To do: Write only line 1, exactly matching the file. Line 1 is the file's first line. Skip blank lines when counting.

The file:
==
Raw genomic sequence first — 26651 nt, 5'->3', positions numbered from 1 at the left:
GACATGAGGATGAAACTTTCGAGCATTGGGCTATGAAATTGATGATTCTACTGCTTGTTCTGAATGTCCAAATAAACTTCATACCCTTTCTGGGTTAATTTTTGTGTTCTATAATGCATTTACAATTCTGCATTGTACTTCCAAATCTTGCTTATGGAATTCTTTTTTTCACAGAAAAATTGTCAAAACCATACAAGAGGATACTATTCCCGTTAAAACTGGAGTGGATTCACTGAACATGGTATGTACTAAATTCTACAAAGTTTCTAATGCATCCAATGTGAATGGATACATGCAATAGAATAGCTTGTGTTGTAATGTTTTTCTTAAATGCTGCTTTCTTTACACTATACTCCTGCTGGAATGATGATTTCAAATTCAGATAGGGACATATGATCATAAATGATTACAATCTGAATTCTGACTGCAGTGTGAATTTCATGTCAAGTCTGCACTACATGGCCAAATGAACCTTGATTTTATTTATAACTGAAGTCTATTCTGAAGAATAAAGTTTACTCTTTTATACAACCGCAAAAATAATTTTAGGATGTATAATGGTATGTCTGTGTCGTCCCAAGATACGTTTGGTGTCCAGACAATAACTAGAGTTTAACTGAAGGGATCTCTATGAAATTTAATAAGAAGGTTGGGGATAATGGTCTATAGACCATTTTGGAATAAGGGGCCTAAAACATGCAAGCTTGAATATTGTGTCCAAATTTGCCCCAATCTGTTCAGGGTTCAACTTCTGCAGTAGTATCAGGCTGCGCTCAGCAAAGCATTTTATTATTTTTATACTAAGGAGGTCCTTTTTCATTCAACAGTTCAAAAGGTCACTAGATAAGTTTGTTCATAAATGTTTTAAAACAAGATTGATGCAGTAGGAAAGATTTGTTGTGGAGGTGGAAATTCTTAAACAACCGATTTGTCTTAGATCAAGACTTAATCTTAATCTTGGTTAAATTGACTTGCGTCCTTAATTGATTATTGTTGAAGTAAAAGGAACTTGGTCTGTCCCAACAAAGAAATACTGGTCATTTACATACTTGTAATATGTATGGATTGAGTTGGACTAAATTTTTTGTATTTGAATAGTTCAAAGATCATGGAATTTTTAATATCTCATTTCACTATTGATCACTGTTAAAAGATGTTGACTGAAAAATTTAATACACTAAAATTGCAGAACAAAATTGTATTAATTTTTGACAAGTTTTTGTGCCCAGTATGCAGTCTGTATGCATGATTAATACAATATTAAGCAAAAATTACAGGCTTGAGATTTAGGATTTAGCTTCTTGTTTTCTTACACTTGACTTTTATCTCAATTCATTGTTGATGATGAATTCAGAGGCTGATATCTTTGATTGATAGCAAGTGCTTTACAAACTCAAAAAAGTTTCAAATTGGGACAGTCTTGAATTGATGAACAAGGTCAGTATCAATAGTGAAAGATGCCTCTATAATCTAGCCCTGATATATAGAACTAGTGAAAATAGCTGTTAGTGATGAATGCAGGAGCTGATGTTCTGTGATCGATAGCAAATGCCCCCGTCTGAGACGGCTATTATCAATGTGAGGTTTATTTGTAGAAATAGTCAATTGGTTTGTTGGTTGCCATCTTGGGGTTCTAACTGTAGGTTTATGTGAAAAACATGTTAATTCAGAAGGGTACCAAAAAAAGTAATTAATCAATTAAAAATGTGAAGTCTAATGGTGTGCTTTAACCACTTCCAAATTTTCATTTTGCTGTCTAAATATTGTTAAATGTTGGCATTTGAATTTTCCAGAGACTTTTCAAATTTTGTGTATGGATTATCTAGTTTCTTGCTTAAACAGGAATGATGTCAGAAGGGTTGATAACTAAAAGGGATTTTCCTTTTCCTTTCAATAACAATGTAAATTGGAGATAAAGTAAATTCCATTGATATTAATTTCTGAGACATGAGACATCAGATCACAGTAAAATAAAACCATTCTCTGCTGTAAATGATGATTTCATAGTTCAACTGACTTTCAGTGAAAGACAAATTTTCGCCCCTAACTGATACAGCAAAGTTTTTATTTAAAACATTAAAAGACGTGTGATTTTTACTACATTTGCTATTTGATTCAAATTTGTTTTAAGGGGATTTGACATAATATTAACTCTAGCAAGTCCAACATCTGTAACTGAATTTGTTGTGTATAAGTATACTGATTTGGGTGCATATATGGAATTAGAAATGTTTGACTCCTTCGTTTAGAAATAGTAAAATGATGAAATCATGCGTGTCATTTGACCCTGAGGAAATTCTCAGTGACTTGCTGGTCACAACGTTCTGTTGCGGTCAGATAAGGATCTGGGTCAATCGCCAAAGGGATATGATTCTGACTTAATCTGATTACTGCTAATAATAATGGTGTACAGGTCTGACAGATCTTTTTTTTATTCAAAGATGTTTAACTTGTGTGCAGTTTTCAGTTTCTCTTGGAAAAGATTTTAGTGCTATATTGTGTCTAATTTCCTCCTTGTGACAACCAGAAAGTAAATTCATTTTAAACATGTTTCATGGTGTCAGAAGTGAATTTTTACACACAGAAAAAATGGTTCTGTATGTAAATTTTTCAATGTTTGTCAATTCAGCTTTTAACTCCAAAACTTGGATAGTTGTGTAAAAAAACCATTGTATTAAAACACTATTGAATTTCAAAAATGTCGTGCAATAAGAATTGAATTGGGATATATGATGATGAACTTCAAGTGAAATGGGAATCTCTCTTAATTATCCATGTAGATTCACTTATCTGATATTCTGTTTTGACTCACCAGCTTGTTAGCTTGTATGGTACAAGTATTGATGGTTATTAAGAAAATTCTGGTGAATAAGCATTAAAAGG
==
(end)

Raw genomic sequence first — 26651 nt, 5'->3', positions numbered from 1 at the left: